2520 SE Clinton St.
Hours: apparently random.
Pints: $4.00 (16 oz), $2.50 (10 oz)
Beers: Two rotating brewery beers, a wide selection of micros on tap and in the bottle.
Let's start with the positives first. Over the weekend, I enjoyed a tasty porter at the ultra-wee, DIY Clinton Street Theater, brewed up by the folks at the adjacent Clinton Street Brewery. It was smooth and creamy, with nary an off flavor (common in DIY breweries), though perhaps a touch too much black malt. I'd rate it in the good to excellent continuum. And, good beer equals good brewery, yeah?
That generally fool-proof equation ran aground on the shoals of incredibly poor service at the Clinton Street. Our experience started when we arrived at a little after five-thirty on a Saturday, figuring we'd catch a beer and maybe some food before the 7 pm showing of Children of Men. It was closed, though we noticed that a guy was trying--and failing--to unlock the front door. We decided to take a stroll around the neighborhood and see if he'd gotten things fired up, but at ten to six, no luck (we was still standing in front of the place, looking forlorn). We departed for food elsewhere.
When we returned at 6:35, the pub was open and there were about a dozen people in line. Sally went in to grab a seat and I went to grab a couple beers. They had one guy manning the taps and between the time it took him to go into the "kitchen" and microwave pizzas and verrrrrry sllllloooowwwly pull pints, it was literally twenty minutes before I got my beer. Singular. It turns out they can only serve one beer per ID-bearing person, by decree of the OLCC. (This is probably because of the hinky set-up, where the pub and theater are not one--so you don't get carded walking into the establishment, as you do at the Mission. But of course, you lose a decent seat if everyone in your party wants a beer. Pick your poison.) By the time I was headed into the theater, there were thirty people in a line that snaked through the pub--god knows when they got their beer.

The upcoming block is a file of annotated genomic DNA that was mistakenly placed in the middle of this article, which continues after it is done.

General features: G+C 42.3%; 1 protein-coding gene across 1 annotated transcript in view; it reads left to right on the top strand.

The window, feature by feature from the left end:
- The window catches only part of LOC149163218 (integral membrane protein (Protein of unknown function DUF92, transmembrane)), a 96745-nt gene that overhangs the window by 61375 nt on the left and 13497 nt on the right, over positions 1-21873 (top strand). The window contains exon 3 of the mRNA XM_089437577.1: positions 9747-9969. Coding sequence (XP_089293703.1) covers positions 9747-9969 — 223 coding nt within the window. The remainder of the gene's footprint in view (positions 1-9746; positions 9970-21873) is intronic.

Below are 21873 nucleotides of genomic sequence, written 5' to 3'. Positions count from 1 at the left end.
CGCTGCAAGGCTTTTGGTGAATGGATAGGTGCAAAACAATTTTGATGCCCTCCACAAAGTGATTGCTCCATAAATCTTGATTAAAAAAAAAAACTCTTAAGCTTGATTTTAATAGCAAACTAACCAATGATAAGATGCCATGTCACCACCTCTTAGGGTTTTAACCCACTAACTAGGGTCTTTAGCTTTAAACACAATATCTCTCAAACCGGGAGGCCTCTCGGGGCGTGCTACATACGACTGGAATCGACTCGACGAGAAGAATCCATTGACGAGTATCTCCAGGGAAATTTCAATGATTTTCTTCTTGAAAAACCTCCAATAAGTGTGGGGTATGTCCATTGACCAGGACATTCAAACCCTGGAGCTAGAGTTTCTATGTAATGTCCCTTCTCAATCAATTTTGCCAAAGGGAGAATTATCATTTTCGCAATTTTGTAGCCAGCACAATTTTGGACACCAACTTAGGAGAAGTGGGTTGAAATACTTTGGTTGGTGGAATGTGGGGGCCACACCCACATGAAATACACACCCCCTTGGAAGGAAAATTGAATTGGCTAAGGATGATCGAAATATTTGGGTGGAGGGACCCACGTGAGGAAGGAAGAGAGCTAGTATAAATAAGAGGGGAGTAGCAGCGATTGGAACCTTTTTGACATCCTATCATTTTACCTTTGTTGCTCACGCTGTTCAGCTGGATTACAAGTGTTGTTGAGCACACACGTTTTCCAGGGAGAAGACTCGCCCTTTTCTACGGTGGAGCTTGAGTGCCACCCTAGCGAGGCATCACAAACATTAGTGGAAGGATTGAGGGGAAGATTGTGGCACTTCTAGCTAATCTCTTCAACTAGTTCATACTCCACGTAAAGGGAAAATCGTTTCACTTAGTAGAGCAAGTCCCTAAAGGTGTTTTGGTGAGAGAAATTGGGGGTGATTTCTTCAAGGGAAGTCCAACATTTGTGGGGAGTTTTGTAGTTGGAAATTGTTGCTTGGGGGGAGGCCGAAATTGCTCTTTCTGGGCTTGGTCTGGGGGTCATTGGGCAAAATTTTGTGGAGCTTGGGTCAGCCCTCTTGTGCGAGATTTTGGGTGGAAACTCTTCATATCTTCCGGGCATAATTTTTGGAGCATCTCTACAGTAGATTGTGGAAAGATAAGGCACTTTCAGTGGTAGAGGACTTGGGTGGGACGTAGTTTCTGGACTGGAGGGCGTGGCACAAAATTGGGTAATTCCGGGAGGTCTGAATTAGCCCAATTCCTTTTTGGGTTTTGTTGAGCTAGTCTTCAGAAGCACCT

The theater is as it has always been, a dingy and decaying, unheated space with a crappy projector and poor audio. I lived at 19th and Clinton in the late 80s, and although the neighborhood has changed remarkably, there's the theater, as decrepit as always.
So the beer's fine. If you want to endure the experience of actually getting a pint, you'll probably enjoy it. But in a town like Portland, where good beer and theater-pubs are a dime a dozen, you don't have to endure an experience like this to get a good beer. The beer's not that good.
Received: Deschutes Brewery Zarabanda
1 hour ago